How are the Southern Rail strikes affecting house prices?

Southern Rail in England has generated a lot of newspaper headlines in the last six months, thanks to a series of strikes from RMT Union members. New research reveals that they may be starting to impact house prices.

According to figures compiled by online estate agents HouseSimple.com, property price growth since July has ground to a halt along the Brighton Mainline, Mainline West and East routes, which are used by hundreds of thousands of commuters every week.

This, however, is not in keeping with wider market trends: average property prices along these routes have increased by £21,106 over the past 12 months.

Since July, prices have fallen by almost £2,000 (£1,875). Rail users have had to endure a summer of disruption, as RMT union members have staged a series of walkouts since the end of April, over the role of conductors on Southern services. A reduced timetable was also introduced in July.

Only four locations along the three main Southern Rail routes – Hove, Pulborough, Haywards Heath and Gatwick Airport – have seen positive growth since July, rising on average by 0.05 per cent (£234). Areas such as Redhill, Balcombe, Shoreham-by-Sea and Worthing, which have experienced strong price growth over the past 12 months, meanwhile, have seen prices fall since July. For example, average prices in Redhill, which is a 40-minute commute from London, increased almost £35,000 (9.19 per cent) over the past year, but since July they have fallen 0.31 per cent.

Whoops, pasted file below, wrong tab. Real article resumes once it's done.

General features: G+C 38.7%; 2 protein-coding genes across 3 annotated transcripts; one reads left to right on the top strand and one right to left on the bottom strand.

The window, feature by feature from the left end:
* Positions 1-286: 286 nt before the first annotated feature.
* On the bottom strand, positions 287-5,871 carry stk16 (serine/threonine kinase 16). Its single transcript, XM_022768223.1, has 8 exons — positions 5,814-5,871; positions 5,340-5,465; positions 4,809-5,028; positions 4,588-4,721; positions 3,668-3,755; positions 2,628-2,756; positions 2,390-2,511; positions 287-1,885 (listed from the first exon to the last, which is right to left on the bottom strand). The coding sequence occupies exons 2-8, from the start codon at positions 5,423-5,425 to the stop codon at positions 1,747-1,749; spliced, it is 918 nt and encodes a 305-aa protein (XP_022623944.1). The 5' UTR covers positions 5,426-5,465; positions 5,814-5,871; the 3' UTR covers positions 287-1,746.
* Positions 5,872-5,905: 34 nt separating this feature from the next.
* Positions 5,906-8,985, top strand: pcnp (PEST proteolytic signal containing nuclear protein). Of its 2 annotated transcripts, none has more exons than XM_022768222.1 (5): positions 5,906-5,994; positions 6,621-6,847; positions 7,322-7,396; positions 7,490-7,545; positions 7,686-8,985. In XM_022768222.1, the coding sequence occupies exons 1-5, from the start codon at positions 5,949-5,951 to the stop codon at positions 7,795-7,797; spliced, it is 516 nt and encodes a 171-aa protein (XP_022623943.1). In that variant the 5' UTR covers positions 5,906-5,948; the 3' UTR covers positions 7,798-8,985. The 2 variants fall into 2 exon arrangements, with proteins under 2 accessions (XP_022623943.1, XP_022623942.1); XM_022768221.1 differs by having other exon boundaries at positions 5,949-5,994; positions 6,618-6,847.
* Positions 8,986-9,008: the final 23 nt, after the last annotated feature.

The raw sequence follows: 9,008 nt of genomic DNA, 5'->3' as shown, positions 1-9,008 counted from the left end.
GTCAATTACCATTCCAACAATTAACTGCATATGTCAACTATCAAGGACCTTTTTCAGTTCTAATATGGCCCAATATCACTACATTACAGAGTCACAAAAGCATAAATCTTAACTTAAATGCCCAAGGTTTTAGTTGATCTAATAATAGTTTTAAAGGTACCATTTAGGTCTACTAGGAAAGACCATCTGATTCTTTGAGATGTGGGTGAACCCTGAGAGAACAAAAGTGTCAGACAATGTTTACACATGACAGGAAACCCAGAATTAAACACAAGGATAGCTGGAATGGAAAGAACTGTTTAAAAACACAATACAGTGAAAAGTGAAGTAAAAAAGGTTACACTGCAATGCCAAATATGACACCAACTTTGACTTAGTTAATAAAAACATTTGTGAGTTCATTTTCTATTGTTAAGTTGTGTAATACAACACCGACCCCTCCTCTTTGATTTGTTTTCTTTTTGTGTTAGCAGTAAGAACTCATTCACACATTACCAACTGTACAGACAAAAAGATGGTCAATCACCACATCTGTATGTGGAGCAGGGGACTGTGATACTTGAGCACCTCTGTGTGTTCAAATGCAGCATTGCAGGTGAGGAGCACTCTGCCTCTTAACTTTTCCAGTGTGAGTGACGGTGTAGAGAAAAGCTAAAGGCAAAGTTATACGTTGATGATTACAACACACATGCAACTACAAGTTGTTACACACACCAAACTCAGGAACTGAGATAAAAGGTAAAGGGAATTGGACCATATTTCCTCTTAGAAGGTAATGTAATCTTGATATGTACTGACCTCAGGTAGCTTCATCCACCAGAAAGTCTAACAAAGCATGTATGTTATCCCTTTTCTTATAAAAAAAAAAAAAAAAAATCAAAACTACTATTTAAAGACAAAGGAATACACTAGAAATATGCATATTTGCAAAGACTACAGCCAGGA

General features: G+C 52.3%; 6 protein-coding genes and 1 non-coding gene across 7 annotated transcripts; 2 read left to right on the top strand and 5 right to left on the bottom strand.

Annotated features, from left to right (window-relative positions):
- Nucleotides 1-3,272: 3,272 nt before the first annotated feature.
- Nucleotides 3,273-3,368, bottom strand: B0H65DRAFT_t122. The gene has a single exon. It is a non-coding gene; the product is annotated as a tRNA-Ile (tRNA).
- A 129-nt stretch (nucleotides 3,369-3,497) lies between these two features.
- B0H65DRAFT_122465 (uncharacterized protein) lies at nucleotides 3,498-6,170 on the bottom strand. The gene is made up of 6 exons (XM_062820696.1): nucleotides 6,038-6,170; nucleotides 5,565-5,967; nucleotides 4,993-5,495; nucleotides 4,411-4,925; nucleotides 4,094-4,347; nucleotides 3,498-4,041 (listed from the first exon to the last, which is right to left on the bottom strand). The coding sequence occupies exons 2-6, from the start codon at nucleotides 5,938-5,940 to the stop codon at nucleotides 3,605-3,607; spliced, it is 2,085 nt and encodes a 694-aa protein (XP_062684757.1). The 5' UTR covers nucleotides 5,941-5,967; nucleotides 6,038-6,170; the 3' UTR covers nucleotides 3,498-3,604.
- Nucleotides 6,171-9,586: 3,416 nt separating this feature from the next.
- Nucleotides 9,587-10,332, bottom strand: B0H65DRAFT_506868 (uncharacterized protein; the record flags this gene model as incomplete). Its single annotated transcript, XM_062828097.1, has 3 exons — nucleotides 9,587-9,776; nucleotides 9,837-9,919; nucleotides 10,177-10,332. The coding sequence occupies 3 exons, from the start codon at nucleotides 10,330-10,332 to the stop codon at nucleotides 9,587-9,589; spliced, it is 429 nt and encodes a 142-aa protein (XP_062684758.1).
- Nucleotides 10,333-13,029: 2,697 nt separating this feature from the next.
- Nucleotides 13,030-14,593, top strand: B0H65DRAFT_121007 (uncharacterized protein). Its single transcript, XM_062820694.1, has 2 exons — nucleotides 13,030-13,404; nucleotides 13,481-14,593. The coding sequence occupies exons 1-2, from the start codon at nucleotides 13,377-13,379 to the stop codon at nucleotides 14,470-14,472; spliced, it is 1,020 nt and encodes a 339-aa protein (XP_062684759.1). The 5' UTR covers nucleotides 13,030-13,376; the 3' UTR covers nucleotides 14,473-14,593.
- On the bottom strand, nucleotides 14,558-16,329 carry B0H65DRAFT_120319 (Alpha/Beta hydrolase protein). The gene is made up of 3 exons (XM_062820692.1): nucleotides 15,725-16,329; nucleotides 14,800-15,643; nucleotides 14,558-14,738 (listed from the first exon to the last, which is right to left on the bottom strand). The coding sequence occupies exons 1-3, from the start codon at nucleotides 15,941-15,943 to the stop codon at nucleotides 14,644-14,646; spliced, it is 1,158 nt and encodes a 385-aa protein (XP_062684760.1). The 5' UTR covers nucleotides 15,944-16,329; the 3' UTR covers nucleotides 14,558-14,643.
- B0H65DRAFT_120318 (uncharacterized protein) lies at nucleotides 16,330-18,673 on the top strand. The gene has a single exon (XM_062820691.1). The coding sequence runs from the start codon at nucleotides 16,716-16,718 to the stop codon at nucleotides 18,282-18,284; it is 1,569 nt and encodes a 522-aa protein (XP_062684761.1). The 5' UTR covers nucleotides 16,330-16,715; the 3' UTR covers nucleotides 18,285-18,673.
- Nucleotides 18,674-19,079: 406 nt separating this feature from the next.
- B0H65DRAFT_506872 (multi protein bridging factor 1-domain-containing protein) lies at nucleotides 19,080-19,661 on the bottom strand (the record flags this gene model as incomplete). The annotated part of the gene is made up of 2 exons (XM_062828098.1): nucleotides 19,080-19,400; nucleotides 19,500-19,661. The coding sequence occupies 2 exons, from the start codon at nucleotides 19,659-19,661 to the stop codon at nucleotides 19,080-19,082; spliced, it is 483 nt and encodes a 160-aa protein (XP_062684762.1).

“Although July and August are traditionally quieter months for the property market, activity generally picks up in September,” says Alex Gosling, CEO of online estate agents HouseSimple.com . “But with no deal in sight, and three more RMT strikes planned before Christmas, prospective buyers who need a reliable train service to London may not be keen to purchase until the ongoing dispute is resolved.”

“For prospective buyers, concerns over an unreliable train service as a result of further strike action is bound to play on their minds when they’re deciding where to buy. It’s likely some buyers, who may be looking to move out of London for a better quality of life, and the opportunity to get more property for their money, will be put off committing to a purchase until this dispute is resolved.”

Photo: mattbuck4950

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